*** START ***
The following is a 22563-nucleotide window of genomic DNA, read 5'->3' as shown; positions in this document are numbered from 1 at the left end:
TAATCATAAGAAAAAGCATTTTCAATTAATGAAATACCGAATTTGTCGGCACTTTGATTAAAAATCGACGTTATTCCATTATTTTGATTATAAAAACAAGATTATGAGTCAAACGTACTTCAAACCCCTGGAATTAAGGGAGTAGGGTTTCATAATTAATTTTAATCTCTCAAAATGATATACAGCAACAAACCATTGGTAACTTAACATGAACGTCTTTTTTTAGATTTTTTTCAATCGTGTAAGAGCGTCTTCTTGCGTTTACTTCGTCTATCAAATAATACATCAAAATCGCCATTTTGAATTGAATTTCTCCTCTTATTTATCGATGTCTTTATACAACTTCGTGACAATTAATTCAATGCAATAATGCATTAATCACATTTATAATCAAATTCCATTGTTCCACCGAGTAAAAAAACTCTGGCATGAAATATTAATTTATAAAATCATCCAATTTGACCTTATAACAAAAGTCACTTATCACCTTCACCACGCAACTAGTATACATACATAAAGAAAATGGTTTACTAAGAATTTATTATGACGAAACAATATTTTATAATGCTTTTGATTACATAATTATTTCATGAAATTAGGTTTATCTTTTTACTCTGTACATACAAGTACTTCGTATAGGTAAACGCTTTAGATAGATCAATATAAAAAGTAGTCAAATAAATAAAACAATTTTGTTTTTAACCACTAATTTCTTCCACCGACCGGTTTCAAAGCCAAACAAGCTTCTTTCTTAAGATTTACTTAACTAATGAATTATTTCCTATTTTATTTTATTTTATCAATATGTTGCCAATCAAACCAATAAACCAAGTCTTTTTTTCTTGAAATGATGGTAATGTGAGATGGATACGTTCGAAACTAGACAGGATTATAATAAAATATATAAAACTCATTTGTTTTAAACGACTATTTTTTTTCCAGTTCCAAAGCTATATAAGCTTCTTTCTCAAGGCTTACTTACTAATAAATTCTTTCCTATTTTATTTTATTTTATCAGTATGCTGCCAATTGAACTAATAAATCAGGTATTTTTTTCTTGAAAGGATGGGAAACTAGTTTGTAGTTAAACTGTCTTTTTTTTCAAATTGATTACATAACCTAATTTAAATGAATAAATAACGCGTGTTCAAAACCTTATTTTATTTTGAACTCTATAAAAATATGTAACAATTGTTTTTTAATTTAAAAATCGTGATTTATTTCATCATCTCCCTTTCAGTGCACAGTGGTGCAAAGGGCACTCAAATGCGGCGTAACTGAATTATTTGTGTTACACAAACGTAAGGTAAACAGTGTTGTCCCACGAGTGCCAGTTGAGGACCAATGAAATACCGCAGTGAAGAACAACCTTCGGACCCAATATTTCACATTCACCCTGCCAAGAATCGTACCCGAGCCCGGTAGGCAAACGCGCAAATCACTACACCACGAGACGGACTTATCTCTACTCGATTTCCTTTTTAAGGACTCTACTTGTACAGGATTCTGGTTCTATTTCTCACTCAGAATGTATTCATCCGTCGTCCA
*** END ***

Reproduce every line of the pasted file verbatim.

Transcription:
The following is a 22563-nucleotide window of genomic DNA, read 5'->3' as shown; positions in this document are numbered from 1 at the left end:
TAATCATAAGAAAAAGCATTTTCAATTAATGAAATACCGAATTTGTCGGCACTTTGATTAAAAATCGACGTTATTCCATTATTTTGATTATAAAAACAAGATTATGAGTCAAACGTACTTCAAACCCCTGGAATTAAGGGAGTAGGGTTTCATAATTAATTTTAATCTCTCAAAATGATATACAGCAACAAACCATTGGTAACTTAACATGAACGTCTTTTTTTAGATTTTTTTCAATCGTGTAAGAGCGTCTTCTTGCGTTTACTTCGTCTATCAAATAATACATCAAAATCGCCATTTTGAATTGAATTTCTCCTCTTATTTATCGATGTCTTTATACAACTTCGTGACAATTAATTCAATGCAATAATGCATTAATCACATTTATAATCAAATTCCATTGTTCCACCGAGTAAAAAAACTCTGGCATGAAATATTAATTTATAAAATCATCCAATTTGACCTTATAACAAAAGTCACTTATCACCTTCACCACGCAACTAGTATACATACATAAAGAAAATGGTTTACTAAGAATTTATTATGACGAAACAATATTTTATAATGCTTTTGATTACATAATTATTTCATGAAATTAGGTTTATCTTTTTACTCTGTACATACAAGTACTTCGTATAGGTAAACGCTTTAGATAGATCAATATAAAAAGTAGTCAAATAAATAAAACAATTTTGTTTTTAACCACTAATTTCTTCCACCGACCGGTTTCAAAGCCAAACAAGCTTCTTTCTTAAGATTTACTTAACTAATGAATTATTTCCTATTTTATTTTATTTTATCAATATGTTGCCAATCAAACCAATAAACCAAGTCTTTTTTTCTTGAAATGATGGTAATGTGAGATGGATACGTTCGAAACTAGACAGGATTATAATAAAATATATAAAACTCATTTGTTTTAAACGACTATTTTTTTTCCAGTTCCAAAGCTATATAAGCTTCTTTCTCAAGGCTTACTTACTAATAAATTCTTTCCTATTTTATTTTATTTTATCAGTATGCTGCCAATTGAACTAATAAATCAGGTATTTTTTTCTTGAAAGGATGGGAAACTAGTTTGTAGTTAAACTGTCTTTTTTTTCAAATTGATTACATAACCTAATTTAAATGAATAAATAACGCGTGTTCAAAACCTTATTTTATTTTGAACTCTATAAAAATATGTAACAATTGTTTTTTAATTTAAAAATCGTGATTTATTTCATCATCTCCCTTTCAGTGCACAGTGGTGCAAAGGGCACTCAAATGCGGCGTAACTGAATTATTTGTGTTACACAAACGTAAGGTAAACAGTGTTGTCCCACGAGTGCCAGTTGAGGACCAATGAAATACCGCAGTGAAGAACAACCTTCGGACCCAATATTTCACATTCACCCTGCCAAGAATCGTACCCGAGCCCGGTAGGCAAACGCGCAAATCACTACACCACGAGACGGACTTATCTCTACTCGATTTCCTTTTTAAGGACTCTACTTGTACAGGATTCTGGTTCTATTTCTCACTCAGAATGTATTCATCCGTCGTCCA